3) Sensitivity. Here’s a third possible response to food: You might have a sensitivity to a certain food. Let’s say, every time you eat dairy products, you have gas, bloating or abdominal pains. Many adults have difficulty with dairy in particular. One strain of thought holds that in cultures that traditionally did not have cow’s milk as a normal part of the adult diet, the genes that produce lactase, which is an enzyme that helps us digest milk sugars, have atrophied. American food culture has milk and cheese everywhere. It just might be, however, with these symptoms, that your body is signaling that you would be better off with less cow’s milk in your food
Or it might be – as with the tomato – that your body is reacting to the totality of the life force in the milk. Milk from cows that are raised in cages and fed corn – not a part of their natural diet – is energetically different from grass-fed cows. And milk that has been pasteurized has a different essence than raw milk. Just possibly, switching milk sources might eliminate those health problems. Our symptoms are giving us information; listening to them and adapting our diet can guide us towards better health.
4) Allergic reaction. Or, a fourth food response is that you might have an outright allergy to a certain food. Shellfish may give you hives. Certain nuts may cause you to have an anaphylactic shock – a whole body, serious allergic reaction. Here, even microscopic amounts of this food can trigger large scale reactions. So what’s happening? The food is non-toxic. You’re ingesting a very small amount of it. But the body’s innate intelligence is perceiving this substance as a foreign threat, and is then marshaling a full-blown defensive reaction. The symptom – the allergic response – is not the primary problem. Neither is the allergy-triggering food the “cause.” The cause here is the mis-perception by the body’s innate intelligence that leads it to decide on such a large-scale reaction. It is the body’s reaction – not the trigger itself – that is the real life-threat.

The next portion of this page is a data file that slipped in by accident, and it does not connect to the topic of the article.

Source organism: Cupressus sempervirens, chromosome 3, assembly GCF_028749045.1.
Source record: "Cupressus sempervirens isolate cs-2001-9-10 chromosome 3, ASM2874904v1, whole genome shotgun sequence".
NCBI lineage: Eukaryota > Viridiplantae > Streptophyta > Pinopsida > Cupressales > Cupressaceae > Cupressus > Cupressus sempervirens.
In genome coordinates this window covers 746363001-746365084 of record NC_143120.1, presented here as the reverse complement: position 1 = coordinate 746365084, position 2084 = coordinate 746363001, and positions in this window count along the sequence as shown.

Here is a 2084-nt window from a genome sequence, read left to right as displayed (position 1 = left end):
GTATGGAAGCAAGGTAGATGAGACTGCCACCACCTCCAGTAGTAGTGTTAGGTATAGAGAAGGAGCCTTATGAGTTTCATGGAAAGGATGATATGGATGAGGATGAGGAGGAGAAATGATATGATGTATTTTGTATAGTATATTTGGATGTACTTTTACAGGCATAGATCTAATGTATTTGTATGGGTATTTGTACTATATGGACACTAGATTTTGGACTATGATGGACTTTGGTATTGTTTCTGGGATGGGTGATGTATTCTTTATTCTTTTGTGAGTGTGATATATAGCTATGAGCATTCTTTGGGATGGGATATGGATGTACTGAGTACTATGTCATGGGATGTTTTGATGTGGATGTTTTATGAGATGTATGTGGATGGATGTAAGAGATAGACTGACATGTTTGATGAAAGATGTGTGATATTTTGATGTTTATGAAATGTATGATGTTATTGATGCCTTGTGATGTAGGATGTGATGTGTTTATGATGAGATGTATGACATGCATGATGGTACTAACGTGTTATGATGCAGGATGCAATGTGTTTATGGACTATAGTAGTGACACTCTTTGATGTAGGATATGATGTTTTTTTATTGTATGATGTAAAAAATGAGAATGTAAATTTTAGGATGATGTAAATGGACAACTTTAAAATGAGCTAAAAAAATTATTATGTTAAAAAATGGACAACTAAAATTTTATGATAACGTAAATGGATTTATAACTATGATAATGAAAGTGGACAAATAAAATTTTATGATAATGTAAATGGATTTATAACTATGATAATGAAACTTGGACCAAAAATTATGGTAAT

Obviously, when symptoms are anywhere near life-threatening, any way of stabilizing them is crucial. An Epi-pen, which delivers epinephrine, is probably the first line of treatment in a crisis. But even here, homeopathy can offer some amazing tools. To help the body’s innate intelligence re-calibrate, so that it no longer perceives the food as a threat, we can help it get desensitized. We can start with microscopic, ultra-dilute amounts of the trigger, ingesting this a drop at a time in one part-per billion dilutions. After a while, the concentration can be increased gradually, keeping well below what one is likely to encounter in even a small bite of food. Perceiving these small amounts as below the threshold of danger, our innate intelligence, over time, can learn to relax and decrease its sensitivity to the trigger.
This is, in fact, the same approach used by conventionally trained allergy specialists. The latest approach to treating peanut allergies is to mix small amounts of peanut flour into white flour – typically parts per thousand – bake it into cookies or bread, and introduce this into the child’s diet.
What we try and do in a homeopathic consultation is to identify the core pattern among all the various health symptoms someone may be experiencing, and then to match that with the symptom pattern of a specific remedy. That remedy will speak to the innate intelligence of your body in its own “language”, and help it to recalibrate, get back into balance, so that the symptoms can ease up on their own.
If you or someone you know is dealing with food issues that put you out of balance with how you want to nurture your body, homeopathy can offer deep support in bringing balance to your system.
Spring IS a great time to address these issues, because the heavier fattier foods we eat in the winter to stay warm create a build-up of fat in the liver that needs to be released as we move into Spring. You'll feel healthier and lighter and more energized for your life and your work. Feel free to call this week, and learn how you can benefit from homeopathy. I have four remaining spots for homeopathic consultations remaining in April. Book yours now by calling 215-240-1449 or emailing at firstname.lastname@example.org.